Prisons are expensive and there is little evidence they work. It costs £37,000 per year to keep a person in prison – ten times that spent on a secondary school pupil – yet six out of ten prisoners are illiterate and six out of ten re-offend within two years. The annual cost of failure is estimated at £11bn.
Eight years ago I argued that it is time to end the cycle of failure and rethink the basic structure of prison life. Working under the auspices of my organisation the Do Tank, with an inter-disciplinary team that included senior members of the prison service, prison governors, criminologists, educationalists and the architects Buschow Henley, we developed an alternative model: a prison that would cost no more to build and would save money in the short to medium term as a learning programme based on proven international best practice would bring down re-offending rates. Our model – Learning Works – is based on two years work with prisoners and prison officers in England and on international best practice.
At the heart of our proposals are new architectural designs which maintain the highest levels of security while freeing up staff time and prison budgets. Currently at least 80 percent of resources are absorbed by the prison infrastructure leaving less then 20 percent for programmes proven to reduce re-offending. The Learning Works proposals reverse this ratio whilst maintaining the highest levels of security.
Maintaining Victorian buildings, which occupy valuable urban land, is increasingly costly. Escorting prisoners along sprawling wings to exercise, see their lawyers, or attend a class is labour intensive. The proposed ‘learning prison’ would be at least a third smaller than existing jails. It has been designed to reduce the movement of prisoners within the jail, enabling scarce resources to be switched from security to rehabilitation.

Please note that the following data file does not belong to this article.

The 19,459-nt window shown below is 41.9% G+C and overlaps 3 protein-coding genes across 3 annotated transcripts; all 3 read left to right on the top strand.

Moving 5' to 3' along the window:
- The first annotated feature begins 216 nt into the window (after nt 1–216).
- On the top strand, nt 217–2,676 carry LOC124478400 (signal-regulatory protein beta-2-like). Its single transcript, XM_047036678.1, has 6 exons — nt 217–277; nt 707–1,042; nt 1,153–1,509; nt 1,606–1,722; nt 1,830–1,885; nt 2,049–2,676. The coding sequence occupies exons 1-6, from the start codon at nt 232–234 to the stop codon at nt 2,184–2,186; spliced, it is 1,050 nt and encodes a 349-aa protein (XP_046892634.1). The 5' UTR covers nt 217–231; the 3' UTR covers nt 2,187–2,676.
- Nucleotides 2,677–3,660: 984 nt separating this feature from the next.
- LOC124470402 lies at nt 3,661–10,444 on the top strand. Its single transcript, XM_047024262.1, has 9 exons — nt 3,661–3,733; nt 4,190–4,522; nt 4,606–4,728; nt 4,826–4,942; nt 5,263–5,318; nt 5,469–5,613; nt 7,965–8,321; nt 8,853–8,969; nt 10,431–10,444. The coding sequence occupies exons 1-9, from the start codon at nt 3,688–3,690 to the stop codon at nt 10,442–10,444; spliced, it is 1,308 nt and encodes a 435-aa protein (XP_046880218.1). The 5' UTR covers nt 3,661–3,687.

The learning prison is made up of 11 houses, in each of which an accountable group of 36 prisoners will live in a small community. Cells are grouped on three floors around a central atrium, ensuring a secure inside and outside space where the prisoner is continually visible and can move unescorted. In every detail capital investment in infrastructure has been planned to support social outcomes.
The houses are networked for working and learning. There are screens for individual intranet learning – an important resource for many who are ashamed to tackle their learning issues in groups. Common areas are also available for working, learning, counselling and exercise. Prisoners would be expected to work an eight-hour day and take part in community activities such as cleaning, cooking and budgeting. These too are learning activities, central to the prisoners’ ability to structure their lives after release. Inmates will have free run of a secure space, but they will be closely supervised by staff teams located in the house.
The role of the prison officer would be transformed. Officers would become facilitators, with opportunities for formal and on-the-job training, for learning and career progression. This innovation, like others we suggest, builds on existing best practice. Reduced rates of reoffending offer the potential for increased salaries.
Is this still a prison? Yes – prisoners are deprived of their liberty and free contact with family and friends. The surroundings are no longer mentally and emotionally repressive, but they are spartan. This is a place that you would not choose to visit more than once. That single visit should equip you with skills, internal discipline and the potential for personal transformation.
In 2002 the proposals were welcomed by Hilary Benn, then prisons minister and Martin Narey, then Director General of the prison service and championed by providers in the private sector who argued that they would be only too happy to provide such a prison, if only the government would not repeatedly tender on a low cost, old model basis. Why has it not happened? The answer is in part malaise. Reforming the prison system, however important, will never win many votes. But it is also about some of the deeper structures and mindsets that are limiting our attempts at public service transformation more generally.